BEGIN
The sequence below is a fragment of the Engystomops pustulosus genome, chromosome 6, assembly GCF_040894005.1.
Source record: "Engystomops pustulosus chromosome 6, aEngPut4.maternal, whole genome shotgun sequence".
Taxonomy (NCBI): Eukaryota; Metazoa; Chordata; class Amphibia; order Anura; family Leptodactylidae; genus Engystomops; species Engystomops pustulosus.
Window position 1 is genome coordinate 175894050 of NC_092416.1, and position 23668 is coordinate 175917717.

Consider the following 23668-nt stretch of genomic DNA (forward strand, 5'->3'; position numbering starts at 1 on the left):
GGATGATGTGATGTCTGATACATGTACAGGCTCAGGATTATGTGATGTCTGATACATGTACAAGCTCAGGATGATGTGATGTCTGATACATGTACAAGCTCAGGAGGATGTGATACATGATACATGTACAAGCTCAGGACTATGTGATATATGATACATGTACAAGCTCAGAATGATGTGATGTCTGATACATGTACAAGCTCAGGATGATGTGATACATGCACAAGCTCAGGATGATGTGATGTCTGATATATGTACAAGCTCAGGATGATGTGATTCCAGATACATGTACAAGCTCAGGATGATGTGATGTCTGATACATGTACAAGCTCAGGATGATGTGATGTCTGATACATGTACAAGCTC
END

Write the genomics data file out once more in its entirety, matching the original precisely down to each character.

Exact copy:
The sequence below is a fragment of the Engystomops pustulosus genome, chromosome 6, assembly GCF_040894005.1.
Source record: "Engystomops pustulosus chromosome 6, aEngPut4.maternal, whole genome shotgun sequence".
Taxonomy (NCBI): Eukaryota; Metazoa; Chordata; class Amphibia; order Anura; family Leptodactylidae; genus Engystomops; species Engystomops pustulosus.
Window position 1 is genome coordinate 175894050 of NC_092416.1, and position 23668 is coordinate 175917717.

Consider the following 23668-nt stretch of genomic DNA (forward strand, 5'->3'; position numbering starts at 1 on the left):
GGATGATGTGATGTCTGATACATGTACAGGCTCAGGATTATGTGATGTCTGATACATGTACAAGCTCAGGATGATGTGATGTCTGATACATGTACAAGCTCAGGAGGATGTGATACATGATACATGTACAAGCTCAGGACTATGTGATATATGATACATGTACAAGCTCAGAATGATGTGATGTCTGATACATGTACAAGCTCAGGATGATGTGATACATGCACAAGCTCAGGATGATGTGATGTCTGATATATGTACAAGCTCAGGATGATGTGATTCCAGATACATGTACAAGCTCAGGATGATGTGATGTCTGATACATGTACAAGCTCAGGATGATGTGATGTCTGATACATGTACAAGCTC